EDEN PRAIRIE, Minn. — Minnesota Vikings running back Adrian Peterson was suspended the rest of the 2014 NFL season on Tuesday by commissioner Roger Goodell for injuring his 4-year-old son with a tree branch.
Peterson had been waiting for a ruling from the NFL, both as it pertained to his stay on the commissioner’s exempt list and any further discipline he could face under the personal conduct policy. Goodell’s action Tuesday superseded the ruling from arbiter Shyam Das, who held a hearing Monday regarding Peterson’s stay on the exempt list.
Instead, Peterson will be suspended for the rest of the season without pay and he won’t be considered for reinstatement until April 15. The NFL Players Association immediately announced plans to appeal the suspension.
"The decision by the NFL to suspend Adrian Peterson is another example of the credibility gap that exists between the agreements they make and the actions they take," the NFLPA said in a statement. "Since Adrian’s legal matter was adjudicated, the NFL has ignored their obligations and attempted to impose a new and arbitrary disciplinary proceeding."
Peterson was paid during his 10-week stay on the exempt list while he dealt with his felony charges of injury to a child in Montgomery County, Texas.
Peterson pleaded no contest on Nov. 4 to misdemeanor reckless assault and was ordered to pay a $4,000 fine and related court costs and serve 80 hours of community service. As part of a plea agreement, Peterson is on a two-year probationary period.
Since having his court case resolved, Peterson had sought reinstatement from the exempt list. But Goodell was weighing further discipline under the league’s personal conduct policy. Following the suspension, the league announced Peterson would stay on the exempt list while the appeal is heard.
The six-game suspension for the rest of the season was part of the personal conduct policy modified on Aug. 28 in light of the incident involving Baltimore Ravens running back Ray Rice, who was seen on video hitting his wife.
The Vikings have six games remaining in the season after losing at Chicago on Sunday. The team released a statement Tuesday acknowledging the suspension by Goodell.
"We respect the league’s decision and will have no further comment at this time," the statement read.
Goodell’s ruling Tuesday was presented in a lengthy statement from the league, including Goodell’s thoughts on Peterson’s case.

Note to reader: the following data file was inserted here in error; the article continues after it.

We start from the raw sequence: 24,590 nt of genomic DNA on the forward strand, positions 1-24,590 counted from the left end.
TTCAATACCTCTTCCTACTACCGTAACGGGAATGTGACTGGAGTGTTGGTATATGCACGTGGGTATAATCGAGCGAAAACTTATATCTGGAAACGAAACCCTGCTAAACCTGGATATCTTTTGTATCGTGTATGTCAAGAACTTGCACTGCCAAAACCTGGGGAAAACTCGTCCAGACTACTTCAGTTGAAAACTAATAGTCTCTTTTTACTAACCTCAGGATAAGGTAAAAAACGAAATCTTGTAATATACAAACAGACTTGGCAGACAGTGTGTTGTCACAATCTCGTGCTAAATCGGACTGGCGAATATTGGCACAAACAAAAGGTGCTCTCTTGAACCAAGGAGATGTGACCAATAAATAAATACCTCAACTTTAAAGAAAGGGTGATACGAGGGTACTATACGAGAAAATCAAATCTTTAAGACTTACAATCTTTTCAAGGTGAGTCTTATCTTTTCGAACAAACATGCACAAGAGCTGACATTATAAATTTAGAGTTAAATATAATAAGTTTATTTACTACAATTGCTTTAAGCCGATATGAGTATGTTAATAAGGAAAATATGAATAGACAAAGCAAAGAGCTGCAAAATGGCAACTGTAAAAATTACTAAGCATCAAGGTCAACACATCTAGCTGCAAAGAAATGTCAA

"First, the injury was inflicted on a child who was only four years old," Goodell said in the statement. "The difference in size and strength between you and the child is significant, and your actions clearly caused physical injury to the child. While an adult may have a number of options when confronted with abuse — to flee, to fight back, or to seek help from law enforcement — none of those options is realistically available to a four-year-old child. Further, the injury inflicted on your son includes the emotional and psychological trauma to a young child who suffers criminal physical abuse at the hands of his father.
"Second, the repetitive use of a switch in this instance is the functional equivalent of a weapon, particularly in the hands of someone with the strength of an accomplished professional athlete.
"Third, you have shown no meaningful remorse for your conduct. When indicted, you acknowledged what you did but said that you would not ‘eliminate whooping my kids’ and defended your conduct in numerous published text messages to the child’s mother. You also said that you felt ‘very confident with my actions because I know my intent.’ These comments raise the serious concern that you do not fully appreciate the seriousness of your conduct, or even worse, that you may feel free to engage in similar conduct in the future."
The league and the NFLPA had gone back and forth following Peterson’s plea agreement two weeks ago. The NFLPA pushed for immediate reinstatement from the exempt list and Peterson’s return to his team.
The NFLPA believes the six-game suspension is unfair and Peterson’s time on the exempt list should be considered as time served.
"The facts are that Adrian has asked for a meeting with Roger Goodell, the discipline imposed is inconsistent and an NFL executive told Adrian that his time on the Commissioner’s list would be considered as time served," the union wrote in its statement. "The NFLPA will appeal this suspension and will demand that a neutral arbitrator oversee the appeal. We call on the NFL Management Council to show our players and our sponsors leadership by committing to collective bargaining so a fair personal conduct policy can be implemented as quickly as possible."
Peterson’s reinstatement to the league would be considered under a counseling and treatment program outlined by the NFL in its Tuesday statement.
"Under this two-step approach, the precise length of the suspension will depend on your actions," the league wrote in the statement. "We are prepared to put in place a program that can help you to succeed, but no program can succeed without your genuine and continuing engagement. You must commit yourself to your counseling and rehabilitative effort, properly care for your children, and have no further violations of law or league policy."